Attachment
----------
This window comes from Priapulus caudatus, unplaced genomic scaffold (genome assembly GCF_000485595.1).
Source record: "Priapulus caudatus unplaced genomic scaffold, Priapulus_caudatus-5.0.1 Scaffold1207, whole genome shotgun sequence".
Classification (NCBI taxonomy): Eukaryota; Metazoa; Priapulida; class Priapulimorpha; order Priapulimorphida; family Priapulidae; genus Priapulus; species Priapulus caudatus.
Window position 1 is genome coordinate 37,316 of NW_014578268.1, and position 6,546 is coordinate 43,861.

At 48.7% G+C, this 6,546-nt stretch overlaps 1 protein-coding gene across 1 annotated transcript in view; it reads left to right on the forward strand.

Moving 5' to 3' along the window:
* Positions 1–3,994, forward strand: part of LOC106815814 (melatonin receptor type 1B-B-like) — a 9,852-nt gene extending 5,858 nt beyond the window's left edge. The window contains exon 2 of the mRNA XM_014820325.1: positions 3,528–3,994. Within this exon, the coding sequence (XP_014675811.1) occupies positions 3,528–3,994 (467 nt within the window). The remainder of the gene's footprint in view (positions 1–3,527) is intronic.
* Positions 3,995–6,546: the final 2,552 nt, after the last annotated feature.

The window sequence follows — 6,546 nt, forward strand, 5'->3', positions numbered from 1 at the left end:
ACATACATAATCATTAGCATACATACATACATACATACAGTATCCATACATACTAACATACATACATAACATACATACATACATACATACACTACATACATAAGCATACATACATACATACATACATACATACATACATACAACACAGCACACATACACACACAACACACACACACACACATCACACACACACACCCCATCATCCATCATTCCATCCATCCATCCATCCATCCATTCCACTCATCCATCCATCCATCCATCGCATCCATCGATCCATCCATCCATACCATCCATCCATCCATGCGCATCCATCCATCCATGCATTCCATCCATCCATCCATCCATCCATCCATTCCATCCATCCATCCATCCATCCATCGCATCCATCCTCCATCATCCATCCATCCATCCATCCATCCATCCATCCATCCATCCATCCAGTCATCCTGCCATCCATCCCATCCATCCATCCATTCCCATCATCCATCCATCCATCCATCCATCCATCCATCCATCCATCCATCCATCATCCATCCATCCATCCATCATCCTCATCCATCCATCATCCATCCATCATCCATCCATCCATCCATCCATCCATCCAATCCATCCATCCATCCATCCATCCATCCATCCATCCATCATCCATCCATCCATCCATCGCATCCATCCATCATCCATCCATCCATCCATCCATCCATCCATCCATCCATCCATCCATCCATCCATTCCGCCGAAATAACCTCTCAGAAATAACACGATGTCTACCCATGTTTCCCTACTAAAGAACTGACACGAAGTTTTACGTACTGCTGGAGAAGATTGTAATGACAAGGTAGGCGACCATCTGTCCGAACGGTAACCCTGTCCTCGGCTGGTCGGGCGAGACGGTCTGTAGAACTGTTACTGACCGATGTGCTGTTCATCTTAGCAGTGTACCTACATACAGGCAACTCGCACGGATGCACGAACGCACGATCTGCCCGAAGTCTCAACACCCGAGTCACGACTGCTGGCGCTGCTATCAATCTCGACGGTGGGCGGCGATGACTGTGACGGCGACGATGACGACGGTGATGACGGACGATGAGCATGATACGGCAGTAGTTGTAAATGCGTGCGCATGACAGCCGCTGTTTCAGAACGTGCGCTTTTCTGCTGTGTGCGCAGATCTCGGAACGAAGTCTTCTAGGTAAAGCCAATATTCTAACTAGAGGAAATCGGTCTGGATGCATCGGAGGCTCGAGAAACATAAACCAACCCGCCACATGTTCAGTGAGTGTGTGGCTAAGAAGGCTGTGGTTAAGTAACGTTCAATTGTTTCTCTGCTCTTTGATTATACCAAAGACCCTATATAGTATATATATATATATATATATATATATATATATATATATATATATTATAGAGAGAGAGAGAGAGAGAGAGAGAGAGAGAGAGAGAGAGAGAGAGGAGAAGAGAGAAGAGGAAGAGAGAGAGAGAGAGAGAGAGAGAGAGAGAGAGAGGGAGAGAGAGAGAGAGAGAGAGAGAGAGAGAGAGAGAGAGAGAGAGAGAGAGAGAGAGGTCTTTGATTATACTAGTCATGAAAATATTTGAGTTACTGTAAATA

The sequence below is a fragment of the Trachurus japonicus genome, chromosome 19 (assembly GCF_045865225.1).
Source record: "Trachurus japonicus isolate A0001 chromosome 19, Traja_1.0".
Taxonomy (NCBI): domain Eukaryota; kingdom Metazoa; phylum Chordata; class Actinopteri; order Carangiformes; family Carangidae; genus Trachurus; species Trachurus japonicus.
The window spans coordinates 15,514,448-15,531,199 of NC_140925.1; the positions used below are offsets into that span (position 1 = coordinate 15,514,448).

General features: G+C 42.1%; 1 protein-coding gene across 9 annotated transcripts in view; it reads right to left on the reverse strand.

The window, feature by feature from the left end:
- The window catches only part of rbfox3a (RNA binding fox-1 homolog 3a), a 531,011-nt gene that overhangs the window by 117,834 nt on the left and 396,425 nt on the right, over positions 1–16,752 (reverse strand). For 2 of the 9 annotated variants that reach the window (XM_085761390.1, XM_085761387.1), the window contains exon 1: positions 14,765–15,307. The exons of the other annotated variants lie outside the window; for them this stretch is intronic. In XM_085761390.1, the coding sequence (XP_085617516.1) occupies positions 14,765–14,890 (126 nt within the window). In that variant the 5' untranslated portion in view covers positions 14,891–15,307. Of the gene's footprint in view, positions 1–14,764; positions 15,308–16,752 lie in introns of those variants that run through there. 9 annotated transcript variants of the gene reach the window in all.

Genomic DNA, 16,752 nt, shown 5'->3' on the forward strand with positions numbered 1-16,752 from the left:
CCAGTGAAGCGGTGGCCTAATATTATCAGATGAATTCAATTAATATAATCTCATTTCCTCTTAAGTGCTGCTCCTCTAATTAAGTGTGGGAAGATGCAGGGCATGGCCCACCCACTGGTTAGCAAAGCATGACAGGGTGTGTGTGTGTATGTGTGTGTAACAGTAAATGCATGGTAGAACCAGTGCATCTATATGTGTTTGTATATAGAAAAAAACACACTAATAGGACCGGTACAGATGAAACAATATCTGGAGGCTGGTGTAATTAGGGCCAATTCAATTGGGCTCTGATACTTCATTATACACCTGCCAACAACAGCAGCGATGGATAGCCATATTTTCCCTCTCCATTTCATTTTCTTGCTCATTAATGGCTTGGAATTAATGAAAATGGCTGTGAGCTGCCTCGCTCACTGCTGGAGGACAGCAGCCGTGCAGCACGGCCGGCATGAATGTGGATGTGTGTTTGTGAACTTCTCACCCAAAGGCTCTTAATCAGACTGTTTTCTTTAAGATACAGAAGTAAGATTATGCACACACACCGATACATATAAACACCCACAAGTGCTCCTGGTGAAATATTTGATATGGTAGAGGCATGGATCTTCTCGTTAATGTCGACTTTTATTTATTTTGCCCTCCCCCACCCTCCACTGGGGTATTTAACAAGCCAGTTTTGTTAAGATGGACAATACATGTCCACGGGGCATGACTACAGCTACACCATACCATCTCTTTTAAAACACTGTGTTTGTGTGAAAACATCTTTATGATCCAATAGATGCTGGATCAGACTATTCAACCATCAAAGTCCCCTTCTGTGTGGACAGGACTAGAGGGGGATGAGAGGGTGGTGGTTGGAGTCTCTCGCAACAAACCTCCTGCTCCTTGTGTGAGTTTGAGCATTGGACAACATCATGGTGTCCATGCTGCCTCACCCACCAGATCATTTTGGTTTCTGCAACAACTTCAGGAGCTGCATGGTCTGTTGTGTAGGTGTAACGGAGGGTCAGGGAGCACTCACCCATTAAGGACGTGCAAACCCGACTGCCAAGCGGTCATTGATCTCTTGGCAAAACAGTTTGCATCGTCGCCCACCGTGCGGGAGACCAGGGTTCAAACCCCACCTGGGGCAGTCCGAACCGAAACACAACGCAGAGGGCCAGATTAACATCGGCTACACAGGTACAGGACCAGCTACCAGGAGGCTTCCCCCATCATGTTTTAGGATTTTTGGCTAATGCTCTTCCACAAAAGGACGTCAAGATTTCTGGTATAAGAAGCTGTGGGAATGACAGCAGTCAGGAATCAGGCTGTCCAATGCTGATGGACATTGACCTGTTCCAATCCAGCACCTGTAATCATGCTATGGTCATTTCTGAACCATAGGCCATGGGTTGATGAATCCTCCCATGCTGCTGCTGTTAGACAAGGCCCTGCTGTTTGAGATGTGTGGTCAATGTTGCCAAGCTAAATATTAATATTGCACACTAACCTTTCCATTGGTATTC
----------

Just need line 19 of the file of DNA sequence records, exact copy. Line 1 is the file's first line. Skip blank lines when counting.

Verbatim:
CCAGTGAAGCGGTGGCCTAATATTATCAGATGAATTCAATTAATATAATCTCATTTCCTCTTAAGTGCTGCTCCTCTAATTAAGTGTGGGAAGATGCAGGGCATGGCCCACCCACTGGTTAGCAAAGCATGACAGGGTGTGTGTGTGTATGTGTGTGTAACAGTAAATGCATGGTAGAACCAGTGCATCTATATGTGTTTGTATATAGAAAAAAACACACTAATAGGACCGGTACAGATGAAACAATATCTGGAGGCTGGTGTAATTAGGGCCAATTCAATTGGGCTCTGATACTTCATTATACACCTGCCAACAACAGCAGCGATGGATAGCCATATTTTCCCTCTCCATTTCATTTTCTTGCTCATTAATGGCTTGGAATTAATGAAAATGGCTGTGAGCTGCCTCGCTCACTGCTGGAGGACAGCAGCCGTGCAGCACGGCCGGCATGAATGTGGATGTGTGTTTGTGAACTTCTCACCCAAAGGCTCTTAATCAGACTGTTTTCTTTAAGATACAGAAGTAAGATTATGCACACACACCGATACATATAAACACCCACAAGTGCTCCTGGTGAAATATTTGATATGGTAGAGGCATGGATCTTCTCGTTAATGTCGACTTTTATTTATTTTGCCCTCCCCCACCCTCCACTGGGGTATTTAACAAGCCAGTTTTGTTAAGATGGACAATACATGTCCACGGGGCATGACTACAGCTACACCATACCATCTCTTTTAAAACACTGTGTTTGTGTGAAAACATCTTTATGATCCAATAGATGCTGGATCAGACTATTCAACCATCAAAGTCCCCTTCTGTGTGGACAGGACTAGAGGGGGATGAGAGGGTGGTGGTTGGAGTCTCTCGCAACAAACCTCCTGCTCCTTGTGTGAGTTTGAGCATTGGACAACATCATGGTGTCCATGCTGCCTCACCCACCAGATCATTTTGGTTTCTGCAACAACTTCAGGAGCTGCATGGTCTGTTGTGTAGGTGTAACGGAGGGTCAGGGAGCACTCACCCATTAAGGACGTGCAAACCCGACTGCCAAGCGGTCATTGATCTCTTGGCAAAACAGTTTGCATCGTCGCCCACCGTGCGGGAGACCAGGGTTCAAACCCCACCTGGGGCAGTCCGAACCGAAACACAACGCAGAGGGCCAGATTAACATCGGCTACACAGGTACAGGACCAGCTACCAGGAGGCTTCCCCCATCATGTTTTAGGATTTTTGGCTAATGCTCTTCCACAAAAGGACGTCAAGATTTCTGGTATAAGAAGCTGTGGGAATGACAGCAGTCAGGAATCAGGCTGTCCAATGCTGATGGACATTGACCTGTTCCAATCCAGCACCTGTAATCATGCTATGGTCATTTCTGAACCATAGGCCATGGGTTGATGAATCCTCCCATGCTGCTGCTGTTAGACAAGGCCCTGCTGTTTGAGATGTGTGGTCAATGTTGCCAAGCTAAATATTAATATTGCACACTAACCTTTCCATTGGTATTC